President Bush is meeting with congressional leaders Wednesday to discuss his new strategy for Iraq, hours before announcing his highly anticipated new strategy for the war-torn country.
During his speech Wednesday night, Mr. Bush is expected to call for 20,000 additional U.S. troops to be sent to Iraq, most of them going to Baghdad and some to the volatile western Anbar province. News reports say the first wave of troops are to be sent by the end of the month.
Administration officials are quoted as saying the president will call for turning over security in all provinces to Iraqi security forces by November. He is also expected to announce a one-billion dollar economic aid package for Iraq.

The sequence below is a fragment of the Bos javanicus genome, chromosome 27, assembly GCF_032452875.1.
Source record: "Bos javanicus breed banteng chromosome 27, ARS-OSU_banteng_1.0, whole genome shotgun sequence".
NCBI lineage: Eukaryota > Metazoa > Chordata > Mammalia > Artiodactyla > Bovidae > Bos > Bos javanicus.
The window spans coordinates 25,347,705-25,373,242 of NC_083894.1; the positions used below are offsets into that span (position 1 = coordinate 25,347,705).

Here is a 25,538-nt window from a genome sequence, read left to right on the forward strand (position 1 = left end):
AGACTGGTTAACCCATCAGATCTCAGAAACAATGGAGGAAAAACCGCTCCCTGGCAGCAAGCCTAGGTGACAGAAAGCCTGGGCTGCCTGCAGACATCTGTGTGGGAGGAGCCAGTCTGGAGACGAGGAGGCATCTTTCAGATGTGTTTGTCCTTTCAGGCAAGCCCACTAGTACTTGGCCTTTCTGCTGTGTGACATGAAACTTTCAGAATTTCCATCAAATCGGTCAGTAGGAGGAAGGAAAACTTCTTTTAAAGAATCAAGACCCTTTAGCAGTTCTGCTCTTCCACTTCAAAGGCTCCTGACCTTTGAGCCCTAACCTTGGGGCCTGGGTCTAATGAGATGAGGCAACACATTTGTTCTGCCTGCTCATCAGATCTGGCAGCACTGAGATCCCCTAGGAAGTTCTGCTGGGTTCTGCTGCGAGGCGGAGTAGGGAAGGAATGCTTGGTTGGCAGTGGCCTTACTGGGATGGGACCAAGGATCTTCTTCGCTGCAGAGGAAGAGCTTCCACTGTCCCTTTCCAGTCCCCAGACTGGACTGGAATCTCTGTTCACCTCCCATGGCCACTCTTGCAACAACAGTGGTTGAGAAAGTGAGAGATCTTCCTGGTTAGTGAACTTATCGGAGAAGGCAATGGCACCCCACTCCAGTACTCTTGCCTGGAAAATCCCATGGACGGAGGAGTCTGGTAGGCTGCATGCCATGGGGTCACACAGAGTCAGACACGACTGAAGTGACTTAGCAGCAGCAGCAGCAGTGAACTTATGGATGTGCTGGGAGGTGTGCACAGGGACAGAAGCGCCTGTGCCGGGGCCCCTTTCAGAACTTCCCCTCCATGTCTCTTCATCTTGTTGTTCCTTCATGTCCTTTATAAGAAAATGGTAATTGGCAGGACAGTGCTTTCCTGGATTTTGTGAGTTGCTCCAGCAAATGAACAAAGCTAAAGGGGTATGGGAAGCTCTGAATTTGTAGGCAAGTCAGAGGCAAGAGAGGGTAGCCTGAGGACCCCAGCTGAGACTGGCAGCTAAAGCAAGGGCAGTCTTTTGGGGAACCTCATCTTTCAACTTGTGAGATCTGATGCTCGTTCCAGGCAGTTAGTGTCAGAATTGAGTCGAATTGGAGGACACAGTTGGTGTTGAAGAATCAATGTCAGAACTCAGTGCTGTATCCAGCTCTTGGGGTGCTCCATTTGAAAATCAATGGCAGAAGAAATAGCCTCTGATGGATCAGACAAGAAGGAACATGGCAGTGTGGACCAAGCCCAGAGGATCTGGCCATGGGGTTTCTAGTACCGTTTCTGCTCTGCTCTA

Majority Democrats in Congress are expressing opposition to a U.S. troop surge in Iraq. House and Senate Democratic leaders are pledging to hold votes on non-binding resolutions opposing the plan.
Democratic Senator Ted Kennedy of the northeastern state of Massachusetts has proposed legislation that would force the president to seek Congressional approval before sending more troops. Kennedy said Tuesday an escalation in Iraq would needlessly endanger U.S. forces by injecting more of them into a civil war.
Republican Senator John McCain supports the idea of what is being called a surge in troops, saying it will give the Iraqi government a fighting chance to pursue reconciliation.
Some information for this report was provided by AP and Reuters